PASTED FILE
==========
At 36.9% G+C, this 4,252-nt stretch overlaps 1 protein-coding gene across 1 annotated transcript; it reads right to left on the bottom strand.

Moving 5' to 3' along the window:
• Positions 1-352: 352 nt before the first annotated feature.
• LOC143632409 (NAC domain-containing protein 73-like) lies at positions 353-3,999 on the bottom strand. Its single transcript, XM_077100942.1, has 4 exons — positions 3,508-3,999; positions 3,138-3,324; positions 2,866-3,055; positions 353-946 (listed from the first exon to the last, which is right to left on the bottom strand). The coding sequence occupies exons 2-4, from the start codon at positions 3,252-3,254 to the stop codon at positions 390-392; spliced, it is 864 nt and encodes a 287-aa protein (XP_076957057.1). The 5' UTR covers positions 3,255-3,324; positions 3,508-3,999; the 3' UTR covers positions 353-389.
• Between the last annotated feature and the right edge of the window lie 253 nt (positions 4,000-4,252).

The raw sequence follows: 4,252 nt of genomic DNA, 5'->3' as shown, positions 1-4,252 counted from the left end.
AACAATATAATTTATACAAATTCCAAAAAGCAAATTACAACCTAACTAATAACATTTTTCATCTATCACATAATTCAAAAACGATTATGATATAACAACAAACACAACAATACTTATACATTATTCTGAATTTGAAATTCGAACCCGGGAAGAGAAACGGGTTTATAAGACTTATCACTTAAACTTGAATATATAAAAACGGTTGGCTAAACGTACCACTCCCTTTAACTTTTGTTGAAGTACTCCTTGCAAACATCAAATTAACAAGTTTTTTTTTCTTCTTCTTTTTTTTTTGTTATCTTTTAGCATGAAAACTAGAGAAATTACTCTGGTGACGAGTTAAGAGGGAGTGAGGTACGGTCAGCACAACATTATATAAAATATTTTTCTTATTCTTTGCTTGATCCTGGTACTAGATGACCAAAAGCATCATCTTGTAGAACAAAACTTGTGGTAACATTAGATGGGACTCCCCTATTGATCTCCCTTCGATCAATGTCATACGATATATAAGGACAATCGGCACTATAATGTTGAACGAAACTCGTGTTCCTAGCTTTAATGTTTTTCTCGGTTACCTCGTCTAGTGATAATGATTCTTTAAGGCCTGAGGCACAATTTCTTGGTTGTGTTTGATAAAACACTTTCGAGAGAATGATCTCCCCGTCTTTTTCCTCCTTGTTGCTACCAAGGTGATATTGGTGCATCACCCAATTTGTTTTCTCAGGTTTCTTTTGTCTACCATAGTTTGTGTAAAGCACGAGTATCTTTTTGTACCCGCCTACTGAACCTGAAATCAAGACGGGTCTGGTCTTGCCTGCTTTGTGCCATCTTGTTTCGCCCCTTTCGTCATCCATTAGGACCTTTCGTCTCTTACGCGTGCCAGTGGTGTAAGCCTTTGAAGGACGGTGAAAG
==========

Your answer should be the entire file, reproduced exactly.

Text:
At 36.9% G+C, this 4,252-nt stretch overlaps 1 protein-coding gene across 1 annotated transcript; it reads right to left on the bottom strand.

Moving 5' to 3' along the window:
• Positions 1-352: 352 nt before the first annotated feature.
• LOC143632409 (NAC domain-containing protein 73-like) lies at positions 353-3,999 on the bottom strand. Its single transcript, XM_077100942.1, has 4 exons — positions 3,508-3,999; positions 3,138-3,324; positions 2,866-3,055; positions 353-946 (listed from the first exon to the last, which is right to left on the bottom strand). The coding sequence occupies exons 2-4, from the start codon at positions 3,252-3,254 to the stop codon at positions 390-392; spliced, it is 864 nt and encodes a 287-aa protein (XP_076957057.1). The 5' UTR covers positions 3,255-3,324; positions 3,508-3,999; the 3' UTR covers positions 353-389.
• Between the last annotated feature and the right edge of the window lie 253 nt (positions 4,000-4,252).

The raw sequence follows: 4,252 nt of genomic DNA, 5'->3' as shown, positions 1-4,252 counted from the left end.
AACAATATAATTTATACAAATTCCAAAAAGCAAATTACAACCTAACTAATAACATTTTTCATCTATCACATAATTCAAAAACGATTATGATATAACAACAAACACAACAATACTTATACATTATTCTGAATTTGAAATTCGAACCCGGGAAGAGAAACGGGTTTATAAGACTTATCACTTAAACTTGAATATATAAAAACGGTTGGCTAAACGTACCACTCCCTTTAACTTTTGTTGAAGTACTCCTTGCAAACATCAAATTAACAAGTTTTTTTTTCTTCTTCTTTTTTTTTTGTTATCTTTTAGCATGAAAACTAGAGAAATTACTCTGGTGACGAGTTAAGAGGGAGTGAGGTACGGTCAGCACAACATTATATAAAATATTTTTCTTATTCTTTGCTTGATCCTGGTACTAGATGACCAAAAGCATCATCTTGTAGAACAAAACTTGTGGTAACATTAGATGGGACTCCCCTATTGATCTCCCTTCGATCAATGTCATACGATATATAAGGACAATCGGCACTATAATGTTGAACGAAACTCGTGTTCCTAGCTTTAATGTTTTTCTCGGTTACCTCGTCTAGTGATAATGATTCTTTAAGGCCTGAGGCACAATTTCTTGGTTGTGTTTGATAAAACACTTTCGAGAGAATGATCTCCCCGTCTTTTTCCTCCTTGTTGCTACCAAGGTGATATTGGTGCATCACCCAATTTGTTTTCTCAGGTTTCTTTTGTCTACCATAGTTTGTGTAAAGCACGAGTATCTTTTTGTACCCGCCTACTGAACCTGAAATCAAGACGGGTCTGGTCTTGCCTGCTTTGTGCCATCTTGTTTCGCCCCTTTCGTCATCCATTAGGACCTTTCGTCTCTTACGCGTGCCAGTGGTGTAAGCCTTTGAAGGACGGTGAAAG